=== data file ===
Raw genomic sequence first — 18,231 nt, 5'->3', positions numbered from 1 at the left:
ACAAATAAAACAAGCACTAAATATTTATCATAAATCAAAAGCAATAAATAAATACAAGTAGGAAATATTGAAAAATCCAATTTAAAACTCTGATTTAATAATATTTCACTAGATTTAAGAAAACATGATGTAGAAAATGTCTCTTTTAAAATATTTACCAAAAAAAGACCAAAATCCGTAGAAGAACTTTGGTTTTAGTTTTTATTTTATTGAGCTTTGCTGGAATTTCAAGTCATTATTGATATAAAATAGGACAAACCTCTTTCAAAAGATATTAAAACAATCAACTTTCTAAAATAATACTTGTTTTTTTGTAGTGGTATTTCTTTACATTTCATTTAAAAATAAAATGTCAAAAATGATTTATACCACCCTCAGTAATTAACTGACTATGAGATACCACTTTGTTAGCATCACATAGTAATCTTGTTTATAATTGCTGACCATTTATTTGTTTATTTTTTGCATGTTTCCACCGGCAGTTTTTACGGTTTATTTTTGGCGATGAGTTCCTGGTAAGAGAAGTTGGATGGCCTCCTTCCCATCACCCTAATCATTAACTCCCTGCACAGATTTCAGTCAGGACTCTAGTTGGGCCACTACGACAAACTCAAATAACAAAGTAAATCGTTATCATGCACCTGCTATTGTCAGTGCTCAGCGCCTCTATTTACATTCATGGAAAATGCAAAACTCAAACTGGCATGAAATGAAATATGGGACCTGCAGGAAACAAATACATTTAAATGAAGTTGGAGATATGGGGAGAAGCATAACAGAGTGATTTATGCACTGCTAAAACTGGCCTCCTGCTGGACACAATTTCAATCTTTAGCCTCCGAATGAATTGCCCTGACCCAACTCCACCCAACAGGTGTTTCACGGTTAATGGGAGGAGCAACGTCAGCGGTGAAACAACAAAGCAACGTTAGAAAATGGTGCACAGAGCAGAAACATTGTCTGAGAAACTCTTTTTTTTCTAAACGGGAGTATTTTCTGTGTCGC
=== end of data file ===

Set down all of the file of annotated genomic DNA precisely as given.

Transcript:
Raw genomic sequence first — 18,231 nt, 5'->3', positions numbered from 1 at the left:
ACAAATAAAACAAGCACTAAATATTTATCATAAATCAAAAGCAATAAATAAATACAAGTAGGAAATATTGAAAAATCCAATTTAAAACTCTGATTTAATAATATTTCACTAGATTTAAGAAAACATGATGTAGAAAATGTCTCTTTTAAAATATTTACCAAAAAAAGACCAAAATCCGTAGAAGAACTTTGGTTTTAGTTTTTATTTTATTGAGCTTTGCTGGAATTTCAAGTCATTATTGATATAAAATAGGACAAACCTCTTTCAAAAGATATTAAAACAATCAACTTTCTAAAATAATACTTGTTTTTTTGTAGTGGTATTTCTTTACATTTCATTTAAAAATAAAATGTCAAAAATGATTTATACCACCCTCAGTAATTAACTGACTATGAGATACCACTTTGTTAGCATCACATAGTAATCTTGTTTATAATTGCTGACCATTTATTTGTTTATTTTTTGCATGTTTCCACCGGCAGTTTTTACGGTTTATTTTTGGCGATGAGTTCCTGGTAAGAGAAGTTGGATGGCCTCCTTCCCATCACCCTAATCATTAACTCCCTGCACAGATTTCAGTCAGGACTCTAGTTGGGCCACTACGACAAACTCAAATAACAAAGTAAATCGTTATCATGCACCTGCTATTGTCAGTGCTCAGCGCCTCTATTTACATTCATGGAAAATGCAAAACTCAAACTGGCATGAAATGAAATATGGGACCTGCAGGAAACAAATACATTTAAATGAAGTTGGAGATATGGGGAGAAGCATAACAGAGTGATTTATGCACTGCTAAAACTGGCCTCCTGCTGGACACAATTTCAATCTTTAGCCTCCGAATGAATTGCCCTGACCCAACTCCACCCAACAGGTGTTTCACGGTTAATGGGAGGAGCAACGTCAGCGGTGAAACAACAAAGCAACGTTAGAAAATGGTGCACAGAGCAGAAACATTGTCTGAGAAACTCTTTTTTTTCTAAACGGGAGTATTTTCTGTGTCGC